Even insular countries like Burma and North Korea – that clearly don’t trust anything ‘foreign’ – are pragmatically part of these international systems without which they will be back in the Stone Age. Within these and other globally integrated systems, technology allows countries to take precautionary measures such as encrypting their sensitive communications (so that only those with authorised access are privvy to those).

    Technical solutions and policy choices are available. Sri Lanka has been a willing customer and beneficiary of international satellite services for decades. As I said in the essay, a competitive market allows customers to drive a hard bargain (just think of Lanka’s domestic telecom market has boomed with competition – remember the bad old days of monopoly SLT?)

    Finally, there is no known environmental risk of LEO or GEO satellites. But there can be serious public safety and environmental concerns from having our nuclear reactor for electricity – that’s where I mentioned such risks towards the end of the essay. That’s another charismatic mega-science project that needs separate public discussion, continuing what Justice Weeramantry has started.

  • http://www.warunasat.com Indika Perera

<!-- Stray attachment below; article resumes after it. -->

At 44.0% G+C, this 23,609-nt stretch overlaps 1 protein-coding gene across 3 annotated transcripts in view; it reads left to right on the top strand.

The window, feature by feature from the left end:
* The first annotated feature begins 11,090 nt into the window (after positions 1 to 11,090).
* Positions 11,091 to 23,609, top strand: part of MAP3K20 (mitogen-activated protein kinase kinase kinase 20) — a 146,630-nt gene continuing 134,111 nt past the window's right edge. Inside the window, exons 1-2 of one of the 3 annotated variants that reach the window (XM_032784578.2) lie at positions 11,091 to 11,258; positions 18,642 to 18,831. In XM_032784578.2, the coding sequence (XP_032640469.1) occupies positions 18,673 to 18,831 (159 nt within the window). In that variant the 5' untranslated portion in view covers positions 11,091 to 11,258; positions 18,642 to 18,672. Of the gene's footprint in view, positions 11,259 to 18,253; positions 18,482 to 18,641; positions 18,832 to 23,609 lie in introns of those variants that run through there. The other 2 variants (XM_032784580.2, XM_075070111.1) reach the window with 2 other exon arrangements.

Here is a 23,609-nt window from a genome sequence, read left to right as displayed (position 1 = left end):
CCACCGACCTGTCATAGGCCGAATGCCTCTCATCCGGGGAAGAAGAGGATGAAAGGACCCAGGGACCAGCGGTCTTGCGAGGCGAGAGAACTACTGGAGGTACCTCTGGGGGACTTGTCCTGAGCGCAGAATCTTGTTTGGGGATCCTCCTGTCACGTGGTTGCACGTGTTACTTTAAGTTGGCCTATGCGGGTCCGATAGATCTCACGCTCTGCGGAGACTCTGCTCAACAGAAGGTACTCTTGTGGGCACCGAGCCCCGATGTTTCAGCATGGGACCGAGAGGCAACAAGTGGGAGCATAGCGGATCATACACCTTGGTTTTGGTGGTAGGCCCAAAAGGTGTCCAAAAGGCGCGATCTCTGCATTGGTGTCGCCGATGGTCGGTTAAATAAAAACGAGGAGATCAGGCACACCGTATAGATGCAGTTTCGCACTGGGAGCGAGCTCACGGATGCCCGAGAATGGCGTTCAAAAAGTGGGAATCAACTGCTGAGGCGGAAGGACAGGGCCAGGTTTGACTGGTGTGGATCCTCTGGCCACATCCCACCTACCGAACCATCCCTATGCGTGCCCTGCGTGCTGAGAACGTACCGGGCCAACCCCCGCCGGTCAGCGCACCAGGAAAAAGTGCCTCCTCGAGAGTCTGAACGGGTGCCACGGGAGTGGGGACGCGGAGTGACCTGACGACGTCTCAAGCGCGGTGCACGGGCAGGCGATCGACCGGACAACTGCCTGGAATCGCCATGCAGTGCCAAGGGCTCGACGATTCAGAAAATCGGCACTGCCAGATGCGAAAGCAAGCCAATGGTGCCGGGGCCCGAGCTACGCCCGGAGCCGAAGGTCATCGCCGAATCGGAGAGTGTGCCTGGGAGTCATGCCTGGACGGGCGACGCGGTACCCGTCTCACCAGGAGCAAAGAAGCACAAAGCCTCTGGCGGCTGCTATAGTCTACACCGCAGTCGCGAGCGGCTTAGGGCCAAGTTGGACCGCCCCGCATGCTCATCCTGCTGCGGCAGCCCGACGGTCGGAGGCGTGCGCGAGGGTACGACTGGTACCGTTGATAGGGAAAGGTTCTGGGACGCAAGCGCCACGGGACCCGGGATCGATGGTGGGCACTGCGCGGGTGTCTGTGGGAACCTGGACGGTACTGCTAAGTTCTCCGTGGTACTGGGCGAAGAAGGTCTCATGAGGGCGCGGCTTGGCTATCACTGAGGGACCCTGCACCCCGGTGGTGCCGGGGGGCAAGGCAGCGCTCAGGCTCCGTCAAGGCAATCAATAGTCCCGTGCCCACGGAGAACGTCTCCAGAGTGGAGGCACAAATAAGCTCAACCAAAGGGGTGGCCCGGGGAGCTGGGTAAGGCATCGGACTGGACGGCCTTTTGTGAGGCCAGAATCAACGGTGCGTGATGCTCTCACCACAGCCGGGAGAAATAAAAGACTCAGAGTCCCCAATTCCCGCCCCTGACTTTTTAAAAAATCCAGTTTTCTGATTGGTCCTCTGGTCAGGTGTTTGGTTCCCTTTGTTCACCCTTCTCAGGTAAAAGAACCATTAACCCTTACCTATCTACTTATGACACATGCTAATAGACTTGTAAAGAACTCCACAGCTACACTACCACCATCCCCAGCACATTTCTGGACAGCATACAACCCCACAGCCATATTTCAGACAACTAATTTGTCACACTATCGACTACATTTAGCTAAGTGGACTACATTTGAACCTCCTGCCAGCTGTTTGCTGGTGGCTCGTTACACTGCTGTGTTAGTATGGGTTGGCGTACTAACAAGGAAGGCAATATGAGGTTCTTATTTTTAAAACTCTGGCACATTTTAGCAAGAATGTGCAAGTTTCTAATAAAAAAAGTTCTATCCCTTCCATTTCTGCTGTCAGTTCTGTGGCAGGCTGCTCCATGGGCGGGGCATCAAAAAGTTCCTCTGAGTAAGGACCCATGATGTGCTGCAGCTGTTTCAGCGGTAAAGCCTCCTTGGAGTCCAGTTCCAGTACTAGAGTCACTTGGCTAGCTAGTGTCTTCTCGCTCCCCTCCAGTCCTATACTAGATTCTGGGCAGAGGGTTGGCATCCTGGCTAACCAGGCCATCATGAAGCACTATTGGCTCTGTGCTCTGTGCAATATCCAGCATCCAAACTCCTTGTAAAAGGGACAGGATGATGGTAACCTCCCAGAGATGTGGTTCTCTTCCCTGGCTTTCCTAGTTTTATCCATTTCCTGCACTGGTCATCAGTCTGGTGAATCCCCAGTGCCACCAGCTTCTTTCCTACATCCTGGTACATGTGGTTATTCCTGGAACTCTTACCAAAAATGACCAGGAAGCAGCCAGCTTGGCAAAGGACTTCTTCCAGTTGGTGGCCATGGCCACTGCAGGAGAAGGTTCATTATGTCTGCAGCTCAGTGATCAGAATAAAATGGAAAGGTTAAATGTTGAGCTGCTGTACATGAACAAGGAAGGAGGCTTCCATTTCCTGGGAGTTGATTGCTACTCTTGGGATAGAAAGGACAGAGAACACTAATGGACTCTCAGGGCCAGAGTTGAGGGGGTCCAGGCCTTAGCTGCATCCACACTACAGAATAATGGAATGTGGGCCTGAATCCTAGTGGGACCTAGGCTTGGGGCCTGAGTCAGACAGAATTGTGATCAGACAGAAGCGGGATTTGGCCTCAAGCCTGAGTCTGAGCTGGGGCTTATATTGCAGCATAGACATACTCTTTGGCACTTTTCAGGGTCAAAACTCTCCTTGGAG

Thanka Nalaka Gunawardene, nice article! well done! keep it up!

    Regards
    Indika Perera
    http://www.warunasat.com
    Sri Lankan Satellite Television Discussion Forum

  • Pearl Thevanayagam

    It is a sad irony our very own space scientist cum journalist like Nalaka has written an article of much importance to the future security and advancement of this country and this evoked hardly any response.

    Is it because Nalaka has no match to elucidate his points or there is complete apathy towards advanced science.

    Sadly we are hung up on vacuous politics and pipe-dream political theories.

  • Pearl Thevanayagam

    It is a sad irony our very own space scientist cum journalist like Nalaka has written an article of much importance to the future security and advancement of this country and this evoked hardly any response.

    Is it because Nalaka has no match to elucidate his points or there is complete apathy towards advanced science.

    Sadly we are hung up on vacuous politics and pipe-dream political theories.

    I repeat this because we need a national debate on the topic.

  • The Buddhist

    We Buddhists need a satellite of our own. We cannot trust Christian, Zionist, Islamic or Hindu operated satellites. We must launch our own satellite no matter whatever cosrt. Those who oppose the SInhala Buddhist satelloite are the ones who want us to be forever using Christian, Zionist, Islamic or Hindu services which can contaminaate and brainwash our Buddhist minds. After we have our own satellite we must ban other satellites from hovering over Sri Lanka except without our governments permission.